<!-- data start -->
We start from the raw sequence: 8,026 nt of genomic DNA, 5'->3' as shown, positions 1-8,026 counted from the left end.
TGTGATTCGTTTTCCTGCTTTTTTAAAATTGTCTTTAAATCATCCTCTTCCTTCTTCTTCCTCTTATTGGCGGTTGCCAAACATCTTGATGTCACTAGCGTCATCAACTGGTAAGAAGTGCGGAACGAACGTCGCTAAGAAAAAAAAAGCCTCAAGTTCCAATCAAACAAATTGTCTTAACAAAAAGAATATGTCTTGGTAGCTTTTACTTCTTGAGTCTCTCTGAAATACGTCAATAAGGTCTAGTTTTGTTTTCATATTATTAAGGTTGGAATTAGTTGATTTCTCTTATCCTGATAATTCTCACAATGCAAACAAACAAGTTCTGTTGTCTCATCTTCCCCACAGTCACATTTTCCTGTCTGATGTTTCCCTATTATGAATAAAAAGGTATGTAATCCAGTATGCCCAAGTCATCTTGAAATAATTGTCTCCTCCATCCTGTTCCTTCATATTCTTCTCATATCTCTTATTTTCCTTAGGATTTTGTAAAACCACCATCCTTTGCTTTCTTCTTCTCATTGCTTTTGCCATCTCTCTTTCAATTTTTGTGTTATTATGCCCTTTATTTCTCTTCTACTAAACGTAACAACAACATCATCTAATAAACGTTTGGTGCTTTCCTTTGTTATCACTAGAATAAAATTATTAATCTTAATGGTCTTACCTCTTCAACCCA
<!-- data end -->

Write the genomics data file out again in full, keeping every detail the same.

We start from the raw sequence: 8,026 nt of genomic DNA, 5'->3' as shown, positions 1-8,026 counted from the left end.
TGTGATTCGTTTTCCTGCTTTTTTAAAATTGTCTTTAAATCATCCTCTTCCTTCTTCTTCCTCTTATTGGCGGTTGCCAAACATCTTGATGTCACTAGCGTCATCAACTGGTAAGAAGTGCGGAACGAACGTCGCTAAGAAAAAAAAAGCCTCAAGTTCCAATCAAACAAATTGTCTTAACAAAAAGAATATGTCTTGGTAGCTTTTACTTCTTGAGTCTCTCTGAAATACGTCAATAAGGTCTAGTTTTGTTTTCATATTATTAAGGTTGGAATTAGTTGATTTCTCTTATCCTGATAATTCTCACAATGCAAACAAACAAGTTCTGTTGTCTCATCTTCCCCACAGTCACATTTTCCTGTCTGATGTTTCCCTATTATGAATAAAAAGGTATGTAATCCAGTATGCCCAAGTCATCTTGAAATAATTGTCTCCTCCATCCTGTTCCTTCATATTCTTCTCATATCTCTTATTTTCCTTAGGATTTTGTAAAACCACCATCCTTTGCTTTCTTCTTCTCATTGCTTTTGCCATCTCTCTTTCAATTTTTGTGTTATTATGCCCTTTATTTCTCTTCTACTAAACGTAACAACAACATCATCTAATAAACGTTTGGTGCTTTCCTTTGTTATCACTAGAATAAAATTATTAATCTTAATGGTCTTACCTCTTCAACCCA